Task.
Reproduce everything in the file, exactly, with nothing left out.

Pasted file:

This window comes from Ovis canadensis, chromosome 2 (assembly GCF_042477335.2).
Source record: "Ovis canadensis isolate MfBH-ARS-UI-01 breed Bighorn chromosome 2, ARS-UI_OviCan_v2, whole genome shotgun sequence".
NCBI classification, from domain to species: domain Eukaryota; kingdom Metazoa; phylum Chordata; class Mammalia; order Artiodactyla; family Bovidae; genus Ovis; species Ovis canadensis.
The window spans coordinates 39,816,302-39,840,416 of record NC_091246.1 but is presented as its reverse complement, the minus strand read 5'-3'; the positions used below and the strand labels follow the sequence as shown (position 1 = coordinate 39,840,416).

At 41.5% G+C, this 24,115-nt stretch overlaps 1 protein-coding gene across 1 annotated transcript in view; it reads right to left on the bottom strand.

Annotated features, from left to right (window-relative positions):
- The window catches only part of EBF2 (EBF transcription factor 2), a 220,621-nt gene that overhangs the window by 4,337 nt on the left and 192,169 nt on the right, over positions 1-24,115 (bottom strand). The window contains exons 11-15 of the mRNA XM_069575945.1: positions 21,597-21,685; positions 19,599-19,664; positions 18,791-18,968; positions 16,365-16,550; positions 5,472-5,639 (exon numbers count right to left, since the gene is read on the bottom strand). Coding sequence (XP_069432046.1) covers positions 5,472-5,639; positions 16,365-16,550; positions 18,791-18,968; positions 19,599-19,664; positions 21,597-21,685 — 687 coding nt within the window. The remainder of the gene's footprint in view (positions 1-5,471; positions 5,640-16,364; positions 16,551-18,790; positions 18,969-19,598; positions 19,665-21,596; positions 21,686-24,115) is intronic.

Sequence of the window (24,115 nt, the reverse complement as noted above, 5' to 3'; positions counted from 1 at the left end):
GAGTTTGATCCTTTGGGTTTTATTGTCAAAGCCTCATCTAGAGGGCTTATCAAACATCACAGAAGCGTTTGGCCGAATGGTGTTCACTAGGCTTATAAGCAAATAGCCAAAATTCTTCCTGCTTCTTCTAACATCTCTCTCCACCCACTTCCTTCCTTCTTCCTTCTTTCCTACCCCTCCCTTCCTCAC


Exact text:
This window comes from Ovis canadensis, chromosome 2 (assembly GCF_042477335.2).
Source record: "Ovis canadensis isolate MfBH-ARS-UI-01 breed Bighorn chromosome 2, ARS-UI_OviCan_v2, whole genome shotgun sequence".
NCBI classification, from domain to species: domain Eukaryota; kingdom Metazoa; phylum Chordata; class Mammalia; order Artiodactyla; family Bovidae; genus Ovis; species Ovis canadensis.
The window spans coordinates 39,816,302-39,840,416 of record NC_091246.1 but is presented as its reverse complement, the minus strand read 5'-3'; the positions used below and the strand labels follow the sequence as shown (position 1 = coordinate 39,840,416).

At 41.5% G+C, this 24,115-nt stretch overlaps 1 protein-coding gene across 1 annotated transcript in view; it reads right to left on the bottom strand.

Annotated features, from left to right (window-relative positions):
- The window catches only part of EBF2 (EBF transcription factor 2), a 220,621-nt gene that overhangs the window by 4,337 nt on the left and 192,169 nt on the right, over positions 1-24,115 (bottom strand). The window contains exons 11-15 of the mRNA XM_069575945.1: positions 21,597-21,685; positions 19,599-19,664; positions 18,791-18,968; positions 16,365-16,550; positions 5,472-5,639 (exon numbers count right to left, since the gene is read on the bottom strand). Coding sequence (XP_069432046.1) covers positions 5,472-5,639; positions 16,365-16,550; positions 18,791-18,968; positions 19,599-19,664; positions 21,597-21,685 — 687 coding nt within the window. The remainder of the gene's footprint in view (positions 1-5,471; positions 5,640-16,364; positions 16,551-18,790; positions 18,969-19,598; positions 19,665-21,596; positions 21,686-24,115) is intronic.

Sequence of the window (24,115 nt, the reverse complement as noted above, 5' to 3'; positions counted from 1 at the left end):
GAGTTTGATCCTTTGGGTTTTATTGTCAAAGCCTCATCTAGAGGGCTTATCAAACATCACAGAAGCGTTTGGCCGAATGGTGTTCACTAGGCTTATAAGCAAATAGCCAAAATTCTTCCTGCTTCTTCTAACATCTCTCTCCACCCACTTCCTTCCTTCTTCCTTCTTTCCTACCCCTCCCTTCCTCAC